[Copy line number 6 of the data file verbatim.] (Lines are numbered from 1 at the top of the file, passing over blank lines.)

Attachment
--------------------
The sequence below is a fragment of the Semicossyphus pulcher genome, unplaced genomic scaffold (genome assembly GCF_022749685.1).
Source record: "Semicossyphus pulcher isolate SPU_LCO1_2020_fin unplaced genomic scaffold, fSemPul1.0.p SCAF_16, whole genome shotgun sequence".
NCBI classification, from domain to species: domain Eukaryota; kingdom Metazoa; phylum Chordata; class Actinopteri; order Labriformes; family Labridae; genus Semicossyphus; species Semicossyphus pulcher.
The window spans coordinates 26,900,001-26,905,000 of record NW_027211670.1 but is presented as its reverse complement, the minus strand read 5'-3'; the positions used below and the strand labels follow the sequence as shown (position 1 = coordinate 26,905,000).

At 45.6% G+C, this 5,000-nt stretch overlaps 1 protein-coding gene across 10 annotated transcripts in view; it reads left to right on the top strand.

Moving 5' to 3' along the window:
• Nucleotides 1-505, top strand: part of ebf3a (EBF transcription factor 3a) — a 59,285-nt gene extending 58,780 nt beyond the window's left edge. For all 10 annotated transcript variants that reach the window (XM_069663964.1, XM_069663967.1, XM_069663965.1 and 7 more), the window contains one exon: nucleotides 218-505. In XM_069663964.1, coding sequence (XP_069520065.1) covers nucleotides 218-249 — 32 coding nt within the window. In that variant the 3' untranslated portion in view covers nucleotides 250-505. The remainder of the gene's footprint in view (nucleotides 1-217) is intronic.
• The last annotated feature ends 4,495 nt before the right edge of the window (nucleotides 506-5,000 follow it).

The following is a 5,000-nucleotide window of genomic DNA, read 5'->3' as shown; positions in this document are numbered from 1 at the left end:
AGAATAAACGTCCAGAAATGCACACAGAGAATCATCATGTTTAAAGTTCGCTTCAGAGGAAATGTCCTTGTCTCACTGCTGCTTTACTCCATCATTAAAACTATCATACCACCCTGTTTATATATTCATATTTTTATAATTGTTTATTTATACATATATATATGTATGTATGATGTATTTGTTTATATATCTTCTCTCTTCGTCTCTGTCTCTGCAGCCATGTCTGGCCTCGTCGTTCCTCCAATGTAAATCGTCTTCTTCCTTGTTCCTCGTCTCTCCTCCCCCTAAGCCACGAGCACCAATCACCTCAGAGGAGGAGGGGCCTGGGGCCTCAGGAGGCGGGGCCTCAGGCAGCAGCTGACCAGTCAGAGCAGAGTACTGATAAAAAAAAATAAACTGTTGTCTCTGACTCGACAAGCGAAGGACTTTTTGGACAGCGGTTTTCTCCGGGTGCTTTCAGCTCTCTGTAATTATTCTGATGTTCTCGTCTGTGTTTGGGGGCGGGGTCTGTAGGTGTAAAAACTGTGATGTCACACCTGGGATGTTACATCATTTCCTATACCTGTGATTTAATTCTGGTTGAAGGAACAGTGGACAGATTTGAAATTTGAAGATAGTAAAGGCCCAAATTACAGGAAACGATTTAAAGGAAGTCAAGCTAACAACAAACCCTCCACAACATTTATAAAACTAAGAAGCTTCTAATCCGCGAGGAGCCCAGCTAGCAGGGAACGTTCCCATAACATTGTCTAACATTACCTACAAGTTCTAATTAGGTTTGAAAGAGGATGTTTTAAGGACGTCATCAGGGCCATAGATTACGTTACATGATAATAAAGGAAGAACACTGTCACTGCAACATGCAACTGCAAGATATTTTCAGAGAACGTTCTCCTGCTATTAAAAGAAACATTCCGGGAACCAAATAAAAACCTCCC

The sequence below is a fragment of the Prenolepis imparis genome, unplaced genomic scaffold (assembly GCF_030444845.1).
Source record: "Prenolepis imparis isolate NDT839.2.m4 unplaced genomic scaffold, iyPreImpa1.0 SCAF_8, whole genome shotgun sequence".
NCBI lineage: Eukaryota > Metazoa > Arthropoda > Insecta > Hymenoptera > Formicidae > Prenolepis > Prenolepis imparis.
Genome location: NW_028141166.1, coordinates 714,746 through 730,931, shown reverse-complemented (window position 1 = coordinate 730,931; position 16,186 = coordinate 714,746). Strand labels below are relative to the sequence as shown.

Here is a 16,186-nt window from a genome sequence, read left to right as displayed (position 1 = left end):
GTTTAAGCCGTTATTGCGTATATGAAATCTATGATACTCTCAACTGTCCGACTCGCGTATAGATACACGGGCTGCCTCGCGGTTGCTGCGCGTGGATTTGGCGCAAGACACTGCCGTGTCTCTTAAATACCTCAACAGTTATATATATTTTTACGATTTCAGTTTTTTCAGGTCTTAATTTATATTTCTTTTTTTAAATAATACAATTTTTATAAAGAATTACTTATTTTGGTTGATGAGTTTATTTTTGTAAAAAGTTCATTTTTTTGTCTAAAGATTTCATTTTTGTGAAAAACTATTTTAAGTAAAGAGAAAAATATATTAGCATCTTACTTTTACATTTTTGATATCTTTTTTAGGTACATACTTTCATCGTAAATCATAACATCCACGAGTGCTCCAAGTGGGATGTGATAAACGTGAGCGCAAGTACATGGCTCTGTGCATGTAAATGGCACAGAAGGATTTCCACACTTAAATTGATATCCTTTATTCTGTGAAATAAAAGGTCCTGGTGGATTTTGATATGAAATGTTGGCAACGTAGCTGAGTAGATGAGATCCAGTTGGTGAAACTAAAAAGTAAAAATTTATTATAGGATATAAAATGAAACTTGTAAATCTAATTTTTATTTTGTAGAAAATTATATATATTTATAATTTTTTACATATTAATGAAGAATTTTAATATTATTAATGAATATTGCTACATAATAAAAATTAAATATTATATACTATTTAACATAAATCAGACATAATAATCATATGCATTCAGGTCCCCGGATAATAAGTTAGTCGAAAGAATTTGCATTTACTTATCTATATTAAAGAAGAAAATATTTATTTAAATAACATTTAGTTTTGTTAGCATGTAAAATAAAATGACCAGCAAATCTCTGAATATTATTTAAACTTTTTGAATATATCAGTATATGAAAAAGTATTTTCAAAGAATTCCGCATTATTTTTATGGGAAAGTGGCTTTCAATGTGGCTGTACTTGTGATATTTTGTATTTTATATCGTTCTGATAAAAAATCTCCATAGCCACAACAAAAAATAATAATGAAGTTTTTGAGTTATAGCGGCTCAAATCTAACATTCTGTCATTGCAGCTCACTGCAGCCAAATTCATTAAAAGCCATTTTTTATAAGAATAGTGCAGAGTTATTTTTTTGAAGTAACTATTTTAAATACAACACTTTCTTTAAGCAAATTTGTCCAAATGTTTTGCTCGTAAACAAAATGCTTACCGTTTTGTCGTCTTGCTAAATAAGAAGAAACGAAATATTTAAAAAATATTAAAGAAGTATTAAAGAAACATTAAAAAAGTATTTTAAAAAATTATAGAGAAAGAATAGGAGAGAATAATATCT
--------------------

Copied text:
Moving 5' to 3' along the window: